Sometimes it’s a matter of “local solutions” and workarounds, such as sending a patient to a hospital to be weighed if a small practice doesn’t have an accessible scale, Munger said. That’s easier said than done for a patient like Spotts, who would have to drive more than an hour to reach a hospital that could weigh him.
Space is also an issue, Munger said. Sometimes exam rooms simply aren’t big enough to accommodate larger tables and chairs for family members and still have enough space to maneuver a mobility device. Spotts said the rooms generally aren’t big enough, period.
Some medical systems are taking action.
The Department of Veterans Affairs has used the U.S. Access Board’s standards to adopt similar accessibility guidelines. In Colorado, Centene, the largest Medicaid insurer nationwide, adopted similar guidelines.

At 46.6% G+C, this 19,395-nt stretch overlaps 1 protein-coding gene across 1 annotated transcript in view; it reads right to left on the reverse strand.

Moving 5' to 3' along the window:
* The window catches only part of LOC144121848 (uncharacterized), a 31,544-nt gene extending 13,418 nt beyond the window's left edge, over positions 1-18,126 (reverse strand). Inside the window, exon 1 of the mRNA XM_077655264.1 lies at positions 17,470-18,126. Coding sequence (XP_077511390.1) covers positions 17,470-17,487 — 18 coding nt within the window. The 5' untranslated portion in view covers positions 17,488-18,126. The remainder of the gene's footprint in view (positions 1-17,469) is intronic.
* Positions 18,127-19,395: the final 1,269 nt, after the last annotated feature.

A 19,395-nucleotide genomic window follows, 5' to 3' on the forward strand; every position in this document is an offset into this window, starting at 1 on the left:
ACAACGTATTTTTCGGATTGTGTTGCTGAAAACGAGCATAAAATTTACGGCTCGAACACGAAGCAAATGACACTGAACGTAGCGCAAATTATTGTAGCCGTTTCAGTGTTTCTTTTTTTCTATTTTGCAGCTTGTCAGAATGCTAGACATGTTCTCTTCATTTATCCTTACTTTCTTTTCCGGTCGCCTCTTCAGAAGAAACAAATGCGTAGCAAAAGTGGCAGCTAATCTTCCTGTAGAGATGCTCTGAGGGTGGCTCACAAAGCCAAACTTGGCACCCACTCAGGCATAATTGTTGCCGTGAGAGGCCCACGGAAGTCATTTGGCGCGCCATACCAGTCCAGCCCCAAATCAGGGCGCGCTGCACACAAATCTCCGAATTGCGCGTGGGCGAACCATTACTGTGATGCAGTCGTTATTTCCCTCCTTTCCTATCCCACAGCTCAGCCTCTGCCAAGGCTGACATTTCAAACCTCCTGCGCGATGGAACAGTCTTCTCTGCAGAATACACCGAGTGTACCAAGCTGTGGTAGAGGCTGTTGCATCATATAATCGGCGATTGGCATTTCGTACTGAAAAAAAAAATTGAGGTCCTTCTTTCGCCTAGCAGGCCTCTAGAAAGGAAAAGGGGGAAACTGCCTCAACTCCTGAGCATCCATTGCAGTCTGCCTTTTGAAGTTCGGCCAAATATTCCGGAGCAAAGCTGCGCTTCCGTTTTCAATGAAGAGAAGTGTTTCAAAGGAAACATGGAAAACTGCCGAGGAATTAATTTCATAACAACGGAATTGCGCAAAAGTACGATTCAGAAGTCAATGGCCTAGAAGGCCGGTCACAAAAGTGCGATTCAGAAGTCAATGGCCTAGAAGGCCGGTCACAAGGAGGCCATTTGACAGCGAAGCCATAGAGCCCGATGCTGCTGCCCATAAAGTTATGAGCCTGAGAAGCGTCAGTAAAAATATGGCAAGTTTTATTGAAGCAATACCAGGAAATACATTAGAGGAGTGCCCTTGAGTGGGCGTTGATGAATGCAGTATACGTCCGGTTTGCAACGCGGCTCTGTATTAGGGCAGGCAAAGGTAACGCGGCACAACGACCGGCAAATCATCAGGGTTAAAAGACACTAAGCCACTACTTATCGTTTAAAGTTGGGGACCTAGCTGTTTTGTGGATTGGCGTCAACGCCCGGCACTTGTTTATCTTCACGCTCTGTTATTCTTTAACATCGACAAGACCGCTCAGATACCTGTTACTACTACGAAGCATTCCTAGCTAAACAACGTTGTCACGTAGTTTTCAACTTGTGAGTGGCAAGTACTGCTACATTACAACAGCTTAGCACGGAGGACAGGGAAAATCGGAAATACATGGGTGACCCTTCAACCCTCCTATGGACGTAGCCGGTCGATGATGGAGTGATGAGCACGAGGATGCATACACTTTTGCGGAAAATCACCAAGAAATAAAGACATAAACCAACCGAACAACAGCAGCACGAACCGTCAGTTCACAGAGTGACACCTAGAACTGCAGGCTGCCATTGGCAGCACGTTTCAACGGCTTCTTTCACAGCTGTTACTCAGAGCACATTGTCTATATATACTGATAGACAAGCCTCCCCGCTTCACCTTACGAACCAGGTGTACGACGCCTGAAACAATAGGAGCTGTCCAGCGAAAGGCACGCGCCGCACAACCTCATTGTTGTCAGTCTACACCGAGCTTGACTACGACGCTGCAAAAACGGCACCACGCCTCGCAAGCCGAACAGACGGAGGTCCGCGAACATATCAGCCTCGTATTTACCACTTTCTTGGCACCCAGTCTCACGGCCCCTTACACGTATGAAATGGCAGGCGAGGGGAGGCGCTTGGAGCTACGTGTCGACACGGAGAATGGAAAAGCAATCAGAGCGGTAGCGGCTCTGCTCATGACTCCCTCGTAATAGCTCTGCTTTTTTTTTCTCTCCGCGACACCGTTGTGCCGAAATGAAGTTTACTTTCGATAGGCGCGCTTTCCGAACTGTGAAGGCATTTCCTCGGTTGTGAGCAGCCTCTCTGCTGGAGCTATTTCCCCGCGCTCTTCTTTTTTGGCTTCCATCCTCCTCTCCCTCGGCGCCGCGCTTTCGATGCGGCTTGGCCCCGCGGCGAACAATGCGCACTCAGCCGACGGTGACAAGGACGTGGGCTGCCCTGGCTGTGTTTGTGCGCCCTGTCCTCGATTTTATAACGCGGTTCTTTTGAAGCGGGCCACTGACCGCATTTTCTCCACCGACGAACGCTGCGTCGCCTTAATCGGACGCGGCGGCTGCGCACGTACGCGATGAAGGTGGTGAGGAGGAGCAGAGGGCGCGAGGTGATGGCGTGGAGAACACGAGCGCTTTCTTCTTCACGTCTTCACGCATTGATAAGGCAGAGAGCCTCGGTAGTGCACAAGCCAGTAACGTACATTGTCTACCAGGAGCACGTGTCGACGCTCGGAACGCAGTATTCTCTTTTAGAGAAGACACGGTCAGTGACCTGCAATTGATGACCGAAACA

States are using their Medicaid programs for similar, limited efforts.
California has worked with the disability community to create a survey for Medicaid providers, finding where gaps are and creating regulations requiring accessible equipment like exam tables and scales, going so far as to create a database of which providers have them. But with the Trump administration failing to move forward, what care people with disabilities receive may depend on where they live.
Said Hok: “Under certain conditions, [it seems as if] you don’t matter as much as someone who’s not ‘broken.’”